New archaeocete remains from the Helmstedt region, Germany, are reported. The first series of bones is from the open cast mine at Alversdorf, 2 km to the northwest of Offleben, consisting of isolated vertebral centra, rib fragments and two teeth. The second series of bones, a skull fragment, an unidentifiable, triangular bone, vertebrae and rib fragments, as well as a distal tibia fragment, has been found in the open cast mine Treue, about 5 km to the northeast of Schöningen. Historically, from the same Helmstedt region, cetacean vertebrae and rib fragments have been described by Van Beneden in 1883 (and also published by Geinitz, 1883b). He regarded the remains as belonging to mysticetes from the Oligocene, for which he erected the genus Pachycetus. Here, Pachycetus robustus Van Beneden, 1883 is assigned as type species. Vertebra NsT90 is herein assigned as lectotype for that species. Kuhn (1935) ascribed these fossils to archaeocetes and added some newly found vertebrae in his description. Lienau (1984) figured additional cetacean remains from the same region. Presumably all these finds (the older as well as the new material here reported for the first time) have been derived from marine beds of the Gehlberg Formation, which is Bartonian to Priabonian in age. At least two taxa are recognised: a large one (consistent with Pachycetus Van Beneden, 1883), and a smaller one (consistent with a small ‘dorudontine’). A comparison is made between the new material and the earlier described finds, as well as with archaeocete fossils from eastern Europe (Ukraine and southwestern Russia). Some notes are added on the validity of the genus names Platyosphys Kellogg, 1936 and Basilotritus Gol’din & Zvonok, 2013, which are here referred to as Pachycetus.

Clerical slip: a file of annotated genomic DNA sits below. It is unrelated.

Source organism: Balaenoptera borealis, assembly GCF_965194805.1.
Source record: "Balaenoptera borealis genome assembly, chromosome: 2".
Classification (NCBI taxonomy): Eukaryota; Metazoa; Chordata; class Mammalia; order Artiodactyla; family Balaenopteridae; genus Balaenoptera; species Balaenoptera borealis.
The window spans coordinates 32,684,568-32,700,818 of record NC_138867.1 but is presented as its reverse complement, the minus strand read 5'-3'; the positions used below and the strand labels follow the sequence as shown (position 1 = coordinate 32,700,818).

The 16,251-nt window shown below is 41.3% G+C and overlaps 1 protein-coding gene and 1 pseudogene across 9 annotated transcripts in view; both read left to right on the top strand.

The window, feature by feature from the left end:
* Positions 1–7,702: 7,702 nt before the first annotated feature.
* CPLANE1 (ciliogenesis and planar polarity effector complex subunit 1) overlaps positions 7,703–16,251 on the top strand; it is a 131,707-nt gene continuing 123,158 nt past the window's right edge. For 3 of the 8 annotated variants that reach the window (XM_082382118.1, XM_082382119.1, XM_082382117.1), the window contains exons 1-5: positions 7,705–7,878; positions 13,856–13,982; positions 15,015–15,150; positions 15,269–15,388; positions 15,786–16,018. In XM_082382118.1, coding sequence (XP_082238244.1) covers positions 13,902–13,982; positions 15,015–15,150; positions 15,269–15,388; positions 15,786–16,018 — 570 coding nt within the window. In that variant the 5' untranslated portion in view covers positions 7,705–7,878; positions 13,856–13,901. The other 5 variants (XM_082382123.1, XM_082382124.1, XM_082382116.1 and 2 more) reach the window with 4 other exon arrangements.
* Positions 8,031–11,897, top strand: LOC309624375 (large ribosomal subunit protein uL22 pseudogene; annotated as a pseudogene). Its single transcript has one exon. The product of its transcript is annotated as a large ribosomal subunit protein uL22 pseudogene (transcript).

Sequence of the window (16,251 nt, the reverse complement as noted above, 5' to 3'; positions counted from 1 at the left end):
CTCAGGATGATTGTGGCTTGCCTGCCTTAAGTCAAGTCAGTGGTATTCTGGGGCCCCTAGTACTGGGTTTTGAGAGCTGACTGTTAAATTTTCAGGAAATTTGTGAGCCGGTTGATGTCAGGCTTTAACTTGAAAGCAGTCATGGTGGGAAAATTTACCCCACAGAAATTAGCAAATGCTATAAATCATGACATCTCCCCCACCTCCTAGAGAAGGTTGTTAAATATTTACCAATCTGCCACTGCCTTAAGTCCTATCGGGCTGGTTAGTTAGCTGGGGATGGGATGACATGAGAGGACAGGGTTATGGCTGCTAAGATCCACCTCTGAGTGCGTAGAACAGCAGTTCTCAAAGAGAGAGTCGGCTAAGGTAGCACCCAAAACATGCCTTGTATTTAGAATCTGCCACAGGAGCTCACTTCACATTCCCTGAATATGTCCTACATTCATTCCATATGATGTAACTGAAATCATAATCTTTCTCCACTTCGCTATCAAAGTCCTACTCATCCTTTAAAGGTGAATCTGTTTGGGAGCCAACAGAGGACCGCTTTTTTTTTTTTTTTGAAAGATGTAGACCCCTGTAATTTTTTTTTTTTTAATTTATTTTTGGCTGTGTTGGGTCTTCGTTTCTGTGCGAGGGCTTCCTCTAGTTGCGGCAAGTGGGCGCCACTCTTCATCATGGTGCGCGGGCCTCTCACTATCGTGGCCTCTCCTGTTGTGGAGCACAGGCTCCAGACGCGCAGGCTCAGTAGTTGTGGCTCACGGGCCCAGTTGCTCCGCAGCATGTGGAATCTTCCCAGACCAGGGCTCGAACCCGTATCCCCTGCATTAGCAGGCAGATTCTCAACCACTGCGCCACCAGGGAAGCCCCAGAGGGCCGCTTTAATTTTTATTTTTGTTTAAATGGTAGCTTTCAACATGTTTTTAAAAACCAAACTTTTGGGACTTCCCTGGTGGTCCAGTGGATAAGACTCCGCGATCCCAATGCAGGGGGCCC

, , , ,
Cainozoic Research

CC BY-NC-ND 2.0 NL ("Naamsvermelding-NietCommercieel-GeenAfgeleideWerken")

Werkgroep voor Tertiaire en Kwartaire Geologie

Henk Jan van Vliet, Mark Bosselaers, Bernd-W. Vahldiek, Theo Paymans, & Ivo Verheven. (2020). Appendix to: Eocene cetaceans from the Helmstedt region, Germany, with some remarks on Platyosphys, Basilotritus and Pachycetus. Cainozoic Research, 20(1), 1–11.